How do you replicate Comic-Con virtually? You can’t.

A cosplayer dressed as Brittanica of Netflix's "Glow" at San Diego Comic-Con in 2019. Photo by Andrew Levy.

San Diego Comic-Con is world famous not just for its scale, but also for the mind-blowingly eclectic geek-dom. Packed into one expo hall, cosplayers, celebrities and nerd culture pioneers all showcase the best (well, in their realms) in entertainment.

Comic-Con achieves a core tenet of XP — it makes you feel something.

Sure, the first feeling is overwhelmed, but as you explore live activations and panels, meet people with similar interests and play a not-yet-released video game with a stranger, you feel connected to — and on the cutting edge of — pop-culture-meets-geek culture. And that’s a pretty cool place to be. You can’t help but leave San Diego Comic-Con wanting more.

It seems pretty obvious that there’s no real way to replicate IRL Comic-Con, so it was disappointing — and puzzling — that the free five-day event attempted to do just that.

Cut to this year’s virtual substitute, Comic-Con @ Home, which also left you wanting more, but not in a good way. It seems pretty obvious that there’s no real way to replicate IRL Comic-Con. So it was disappointing — and puzzling — that the free five-day event attempted to do just that. It should have created a new experience truly suited to the virtual world. However, the show tried to pack in the same elements of a normal-year Comic-Con. There was an overwhelming list of programming, endless exhibitors and plenty of cheesy competitions. Though admittedly, some of those were pretty endearing in their cheesiness.

The Comic-Con @ Home experience was stripped of San Diego Comic-Con’s magic.

(Unless you were looking for “Magic: the Gathering,” in which case there was plenty of that.) It featured endless hours of YouTube content that lacked continuity and community, and the few sessions on Scener and Discord felt overwhelmingly promotional. That’s not to say there was no attendee community or that Comic-Con isn’t still a massive advertising platform (it is). But there was no connection to creators or the larger fanbase watching YouTube from the couch.

There were some bright spots in the programming — “Dexter: New Blood” had a great panel. And showrunners from several upcoming Amazon series made exciting announcements. But the lack of attendee engagement made most of sessions, even those highly-anticipated, feel flat. The “fan activities” like cosplay competitions, felt pretty lame virtually. Plus, the expo hall’s usual vibrancy was reduced to a sad, alphabetical list of booths, most of which felt like pure advertisements.

Capcom “exhibit” at Comic-Con @ Home 2021
Capcom “exhibit” at Comic-Con @ Home 2021

There is, however, one big advantage to a virtual Comic-Con: Accessibility.

Fans who had never attended the live event finally got their first (teeny tiny) taste of the show. When Comic-Con hosted its first Comic-Con @ Home last year, panels for the TV show “Vikings” and the movie “The New Mutants” each topped 200,000 viewers. That’s almost double the capacity of the entire San Diego Convention Center.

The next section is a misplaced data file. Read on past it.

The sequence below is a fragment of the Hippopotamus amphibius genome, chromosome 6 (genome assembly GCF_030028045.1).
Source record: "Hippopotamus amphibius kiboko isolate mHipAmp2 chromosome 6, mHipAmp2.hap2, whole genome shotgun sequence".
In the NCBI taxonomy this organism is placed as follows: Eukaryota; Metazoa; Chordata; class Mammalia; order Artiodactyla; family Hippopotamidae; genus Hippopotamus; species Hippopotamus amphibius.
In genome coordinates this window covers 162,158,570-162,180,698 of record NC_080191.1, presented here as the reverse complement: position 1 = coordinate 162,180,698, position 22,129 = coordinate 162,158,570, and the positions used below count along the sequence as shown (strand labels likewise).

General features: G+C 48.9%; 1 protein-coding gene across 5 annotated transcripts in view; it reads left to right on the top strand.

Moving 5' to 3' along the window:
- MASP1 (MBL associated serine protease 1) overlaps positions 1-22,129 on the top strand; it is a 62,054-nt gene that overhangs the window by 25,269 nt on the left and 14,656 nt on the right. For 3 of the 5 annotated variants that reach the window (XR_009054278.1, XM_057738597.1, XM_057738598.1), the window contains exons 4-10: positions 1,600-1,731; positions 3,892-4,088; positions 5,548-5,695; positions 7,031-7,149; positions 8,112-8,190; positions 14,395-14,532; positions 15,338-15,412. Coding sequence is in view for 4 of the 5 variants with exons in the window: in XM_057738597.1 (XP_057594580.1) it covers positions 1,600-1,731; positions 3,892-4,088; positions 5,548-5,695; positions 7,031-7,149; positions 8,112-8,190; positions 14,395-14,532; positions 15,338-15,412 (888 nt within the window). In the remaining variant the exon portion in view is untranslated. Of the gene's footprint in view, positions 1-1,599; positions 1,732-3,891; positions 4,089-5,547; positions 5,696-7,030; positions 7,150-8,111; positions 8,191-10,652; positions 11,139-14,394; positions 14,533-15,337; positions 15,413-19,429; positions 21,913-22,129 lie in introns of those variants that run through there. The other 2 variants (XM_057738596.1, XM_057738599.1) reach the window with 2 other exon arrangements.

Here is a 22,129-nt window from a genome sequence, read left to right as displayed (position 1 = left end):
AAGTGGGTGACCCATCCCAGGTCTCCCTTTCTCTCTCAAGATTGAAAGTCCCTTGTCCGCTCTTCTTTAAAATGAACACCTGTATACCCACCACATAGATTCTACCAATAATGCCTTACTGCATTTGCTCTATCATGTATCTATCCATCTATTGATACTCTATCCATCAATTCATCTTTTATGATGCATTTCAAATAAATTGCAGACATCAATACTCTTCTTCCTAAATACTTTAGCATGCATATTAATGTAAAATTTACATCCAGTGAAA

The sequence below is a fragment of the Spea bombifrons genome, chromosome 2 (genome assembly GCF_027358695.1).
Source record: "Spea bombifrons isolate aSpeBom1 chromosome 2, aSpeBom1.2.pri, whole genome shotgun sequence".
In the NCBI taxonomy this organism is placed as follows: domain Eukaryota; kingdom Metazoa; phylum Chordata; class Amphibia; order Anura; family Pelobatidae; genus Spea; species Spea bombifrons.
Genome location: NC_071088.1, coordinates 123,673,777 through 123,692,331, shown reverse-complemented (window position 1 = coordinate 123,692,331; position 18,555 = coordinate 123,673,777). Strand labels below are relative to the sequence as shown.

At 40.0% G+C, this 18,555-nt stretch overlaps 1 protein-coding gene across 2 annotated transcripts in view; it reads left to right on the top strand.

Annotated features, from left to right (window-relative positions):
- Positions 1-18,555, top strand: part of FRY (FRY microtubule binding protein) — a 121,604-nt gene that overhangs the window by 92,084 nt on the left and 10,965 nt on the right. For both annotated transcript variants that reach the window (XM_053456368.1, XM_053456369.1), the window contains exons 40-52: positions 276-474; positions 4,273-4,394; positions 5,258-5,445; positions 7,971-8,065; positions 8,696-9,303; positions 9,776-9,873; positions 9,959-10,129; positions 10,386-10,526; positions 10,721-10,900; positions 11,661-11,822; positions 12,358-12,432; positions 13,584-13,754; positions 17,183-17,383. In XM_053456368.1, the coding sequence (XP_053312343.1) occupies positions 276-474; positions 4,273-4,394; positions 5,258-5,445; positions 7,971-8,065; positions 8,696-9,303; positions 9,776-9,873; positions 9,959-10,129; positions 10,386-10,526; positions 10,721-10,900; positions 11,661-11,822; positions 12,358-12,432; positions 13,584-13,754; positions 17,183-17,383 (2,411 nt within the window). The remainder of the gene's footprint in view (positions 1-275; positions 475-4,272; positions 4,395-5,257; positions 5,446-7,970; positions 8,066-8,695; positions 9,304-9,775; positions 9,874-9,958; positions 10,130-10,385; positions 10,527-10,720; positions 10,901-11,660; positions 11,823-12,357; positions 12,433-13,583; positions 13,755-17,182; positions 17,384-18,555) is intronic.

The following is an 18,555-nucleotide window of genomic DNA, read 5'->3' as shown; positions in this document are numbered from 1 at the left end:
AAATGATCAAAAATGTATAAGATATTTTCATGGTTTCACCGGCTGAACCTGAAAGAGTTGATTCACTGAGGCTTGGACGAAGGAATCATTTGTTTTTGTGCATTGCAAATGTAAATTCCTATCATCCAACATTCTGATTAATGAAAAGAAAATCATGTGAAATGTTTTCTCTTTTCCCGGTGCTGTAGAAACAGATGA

Sample programming at Comic-Con @ Home 2021

At this year’s show, panels for “Rick and Morty,” “Doctor Who,” “Lucifer” and “The Walking Dead” all drew large crowds. Yet it was painfully obvious that the biggest names in comic entertainment — Marvel and DC — sat out. Disney maintained a small presence to promote Disney+ new releases and theme park rides.

Is the reality that there’s no way to pull off Comic-Con @ Home in a satisfying way? Not necessarily. A unique virtual experience rather than an attempted replica of the IRL show might have been a better route. Comic-Con started as the humble “San Diego Comic Book Convention” in 1970. The original aimed to bring a few hundred comic and sci-fi fans together to showcase and trade collectables. Today’s event is dominated by movies, TV and video games (and the attendant celebrity appearances). But comic book collectors are still a very strong contingent on the expo hall floor.

How cool would it have been to build a well-executed virtual event geared toward their most loyal supporters by returning the focus to the comics?

Photo by Erik Mclean
Photo by Erik Mclean

Creators, exhibitors, collectors, fans and the downtown San Diego hospitality industry all eagerly await the return of in-person San Diego Comic-Con. It’s currently rescheduled for November. Hopefully the all-virtual Comic-Con @ Home will be retired, serving only as a reminder of how critical community, interaction and immersion are to the show. Ideally, this venture into virtual will pave the way for a hybrid Comic-Con. Let’s preserve the magic of the live event and expand to a global online audience.


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